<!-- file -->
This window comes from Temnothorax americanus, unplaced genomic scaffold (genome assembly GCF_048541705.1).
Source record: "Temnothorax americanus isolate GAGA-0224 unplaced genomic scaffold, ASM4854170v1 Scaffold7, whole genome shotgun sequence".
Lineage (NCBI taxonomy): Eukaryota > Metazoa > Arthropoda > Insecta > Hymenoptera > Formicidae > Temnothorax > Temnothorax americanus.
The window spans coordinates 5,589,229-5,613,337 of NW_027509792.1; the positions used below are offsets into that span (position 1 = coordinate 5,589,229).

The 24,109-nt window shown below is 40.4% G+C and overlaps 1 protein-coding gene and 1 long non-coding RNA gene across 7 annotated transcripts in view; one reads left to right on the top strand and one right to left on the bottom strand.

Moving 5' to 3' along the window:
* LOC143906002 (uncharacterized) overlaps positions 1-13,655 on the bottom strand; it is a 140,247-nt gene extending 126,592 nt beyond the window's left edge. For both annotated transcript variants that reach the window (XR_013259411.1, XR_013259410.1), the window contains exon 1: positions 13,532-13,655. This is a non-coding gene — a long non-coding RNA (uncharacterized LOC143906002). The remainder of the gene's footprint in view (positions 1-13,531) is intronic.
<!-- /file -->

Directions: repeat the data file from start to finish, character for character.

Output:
This window comes from Temnothorax americanus, unplaced genomic scaffold (genome assembly GCF_048541705.1).
Source record: "Temnothorax americanus isolate GAGA-0224 unplaced genomic scaffold, ASM4854170v1 Scaffold7, whole genome shotgun sequence".
Lineage (NCBI taxonomy): Eukaryota > Metazoa > Arthropoda > Insecta > Hymenoptera > Formicidae > Temnothorax > Temnothorax americanus.
The window spans coordinates 5,589,229-5,613,337 of NW_027509792.1; the positions used below are offsets into that span (position 1 = coordinate 5,589,229).

The 24,109-nt window shown below is 40.4% G+C and overlaps 1 protein-coding gene and 1 long non-coding RNA gene across 7 annotated transcripts in view; one reads left to right on the top strand and one right to left on the bottom strand.

Moving 5' to 3' along the window:
* LOC143906002 (uncharacterized) overlaps positions 1-13,655 on the bottom strand; it is a 140,247-nt gene extending 126,592 nt beyond the window's left edge. For both annotated transcript variants that reach the window (XR_013259411.1, XR_013259410.1), the window contains exon 1: positions 13,532-13,655. This is a non-coding gene — a long non-coding RNA (uncharacterized LOC143906002). The remainder of the gene's footprint in view (positions 1-13,531) is intronic.